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    Lisa All comments are for education and information purposes only and do not construe as advice or a financial promotion. No liability is accepted for comments made. If you wish to receive information in an advisory capacity then please contact me about becoming a client. www.keys-mortgages.com

    hi lisa, i am not saying that the reason for writing off the debts is that the banks have moved the goalposts. im not naieve enough to think that such an argument would stand up in court. what i mean is that if i borrow money then i should pay it back , but in the circumstances that this guy finds himself in then it is understandable why , if given the option of walking away or potentially going bankrupt and losing his entire portfolio then in his case i dont think you could blame him. i also take on board your point that he did borrow the money of his own free will, but i think in light of the amount of tax payers money that was pumped into these banks then i think it is also responsible lending practise to allow him to remortgage his properties in order to clear the credit card debt and so allowing him to pay the money he owes whilst still being cashflow positive and keeping his investments. its easy in hindsight to criticise people for borrowing large sums of money when credit was easy to come by , only to come unstuck when the banks turn off the taps. personally i dont think it would be possible to write off these debts , but if such an avenue was open to him then i wouldnt criticise him for taking it. cheers, tam
    LisaOrme said:
    Sorry Tam but I disagree.This investor racked up 250k of CC debt all by himself. No one especially not the banks forced him to do that. Whether he used it to buy properties or TVs doesn’t matter.He took it he pays it back.To say the banks moved the goal posts on him is poppycock!The fact that lending was so easy previously to allow him to get that level of debt and then they move the goal posts to more sensible lending is not an excuse to have it written off!In fact as a tax payer and a credit card and bank user i’d be mighty peed off to find my rates going up in the future because someone like this used one of these companies to get their debts written off! Someone pays for it along the line.KR, Lisa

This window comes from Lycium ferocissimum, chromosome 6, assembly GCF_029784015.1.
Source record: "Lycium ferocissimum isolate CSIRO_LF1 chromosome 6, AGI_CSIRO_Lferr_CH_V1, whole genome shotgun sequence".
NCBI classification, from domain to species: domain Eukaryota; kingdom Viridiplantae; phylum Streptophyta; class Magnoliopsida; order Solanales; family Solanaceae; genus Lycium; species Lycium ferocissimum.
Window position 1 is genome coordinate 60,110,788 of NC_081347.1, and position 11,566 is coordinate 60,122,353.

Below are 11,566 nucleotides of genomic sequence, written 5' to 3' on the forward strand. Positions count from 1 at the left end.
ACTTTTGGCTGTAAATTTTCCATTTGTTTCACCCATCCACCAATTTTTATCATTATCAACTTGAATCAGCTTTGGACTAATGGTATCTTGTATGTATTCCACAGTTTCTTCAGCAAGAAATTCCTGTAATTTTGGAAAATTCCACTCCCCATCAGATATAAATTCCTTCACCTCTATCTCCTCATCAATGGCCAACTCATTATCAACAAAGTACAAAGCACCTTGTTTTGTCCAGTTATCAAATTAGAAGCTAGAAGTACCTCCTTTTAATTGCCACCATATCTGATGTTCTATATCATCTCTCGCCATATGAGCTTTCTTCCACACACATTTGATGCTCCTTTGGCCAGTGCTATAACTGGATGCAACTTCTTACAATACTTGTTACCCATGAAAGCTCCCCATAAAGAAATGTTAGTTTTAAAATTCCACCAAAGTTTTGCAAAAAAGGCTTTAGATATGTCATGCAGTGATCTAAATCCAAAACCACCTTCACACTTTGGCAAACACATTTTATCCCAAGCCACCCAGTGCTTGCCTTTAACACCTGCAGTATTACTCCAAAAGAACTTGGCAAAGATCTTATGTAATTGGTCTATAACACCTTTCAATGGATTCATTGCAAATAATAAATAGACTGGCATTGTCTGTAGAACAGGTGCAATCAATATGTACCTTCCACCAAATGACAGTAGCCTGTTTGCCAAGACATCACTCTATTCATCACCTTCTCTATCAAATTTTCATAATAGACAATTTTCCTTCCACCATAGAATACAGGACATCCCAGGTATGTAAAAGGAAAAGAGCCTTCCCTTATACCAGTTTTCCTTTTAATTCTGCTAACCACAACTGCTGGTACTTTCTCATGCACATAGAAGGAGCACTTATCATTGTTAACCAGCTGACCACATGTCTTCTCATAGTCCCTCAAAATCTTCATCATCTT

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    Hi Rob,
    Thank you for your advice Smile

    Rob Hubbard said:
    Tomasz,
    On the subject of ethics, I agree that trying to have the capital sums borrowed "written off" is entirely un-ethical however, I also agree that should you have been mis-sold an additional service ie PPI which you paid a premium for with no real value, then you should be entitled to compensation.
    I totally agree that you should pursue this matter yourself but using a very valuable area of resource.
    https://www.consumeractiongroup.co.uk
    This is a forum that has some very experienced and helpful members and contains drafts of all of the letters etc that you may need to use in your pursuit of compensation.
    There are also many members who will proof read your submissions etc. in advance.
    Anyway, try it out and I wish you all the best.
    Regards
    Rob